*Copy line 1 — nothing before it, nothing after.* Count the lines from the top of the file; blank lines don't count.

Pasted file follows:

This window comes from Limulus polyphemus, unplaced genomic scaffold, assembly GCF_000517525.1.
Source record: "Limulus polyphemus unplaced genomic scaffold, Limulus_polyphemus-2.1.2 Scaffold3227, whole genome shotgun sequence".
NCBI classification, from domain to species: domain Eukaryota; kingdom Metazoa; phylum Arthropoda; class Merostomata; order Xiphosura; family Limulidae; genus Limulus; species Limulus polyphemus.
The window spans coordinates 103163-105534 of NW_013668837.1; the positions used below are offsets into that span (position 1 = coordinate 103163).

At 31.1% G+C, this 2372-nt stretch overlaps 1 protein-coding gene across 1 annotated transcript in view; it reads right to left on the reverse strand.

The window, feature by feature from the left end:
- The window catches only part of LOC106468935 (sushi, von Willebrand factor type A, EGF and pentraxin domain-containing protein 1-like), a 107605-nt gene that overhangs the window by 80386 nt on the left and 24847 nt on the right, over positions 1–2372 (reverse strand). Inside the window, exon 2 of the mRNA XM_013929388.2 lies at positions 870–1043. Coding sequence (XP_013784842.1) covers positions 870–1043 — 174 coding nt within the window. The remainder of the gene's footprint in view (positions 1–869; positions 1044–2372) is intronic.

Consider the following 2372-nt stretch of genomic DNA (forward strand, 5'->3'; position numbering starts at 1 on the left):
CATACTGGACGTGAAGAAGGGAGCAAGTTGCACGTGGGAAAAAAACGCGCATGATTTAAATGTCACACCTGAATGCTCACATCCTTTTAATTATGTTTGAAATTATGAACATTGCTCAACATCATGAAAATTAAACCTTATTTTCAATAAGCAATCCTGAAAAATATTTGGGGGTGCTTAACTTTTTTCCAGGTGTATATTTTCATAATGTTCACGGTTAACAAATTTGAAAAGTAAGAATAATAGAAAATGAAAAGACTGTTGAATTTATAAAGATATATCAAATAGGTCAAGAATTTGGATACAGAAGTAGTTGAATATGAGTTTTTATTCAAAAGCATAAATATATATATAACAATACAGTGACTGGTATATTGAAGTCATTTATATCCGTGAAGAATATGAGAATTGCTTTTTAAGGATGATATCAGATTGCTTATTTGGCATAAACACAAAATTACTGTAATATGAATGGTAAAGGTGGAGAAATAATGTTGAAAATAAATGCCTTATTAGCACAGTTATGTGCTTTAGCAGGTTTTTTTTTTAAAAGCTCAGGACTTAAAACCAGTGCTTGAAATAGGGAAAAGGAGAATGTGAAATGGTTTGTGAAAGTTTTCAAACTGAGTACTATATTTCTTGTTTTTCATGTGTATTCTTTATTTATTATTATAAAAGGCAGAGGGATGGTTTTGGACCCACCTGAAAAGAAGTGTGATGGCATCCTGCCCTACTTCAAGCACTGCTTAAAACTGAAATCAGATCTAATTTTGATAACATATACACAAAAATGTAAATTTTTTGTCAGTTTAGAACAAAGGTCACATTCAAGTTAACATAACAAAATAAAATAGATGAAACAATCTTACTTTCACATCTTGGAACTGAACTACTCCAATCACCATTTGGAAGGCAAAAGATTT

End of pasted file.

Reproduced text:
This window comes from Limulus polyphemus, unplaced genomic scaffold, assembly GCF_000517525.1.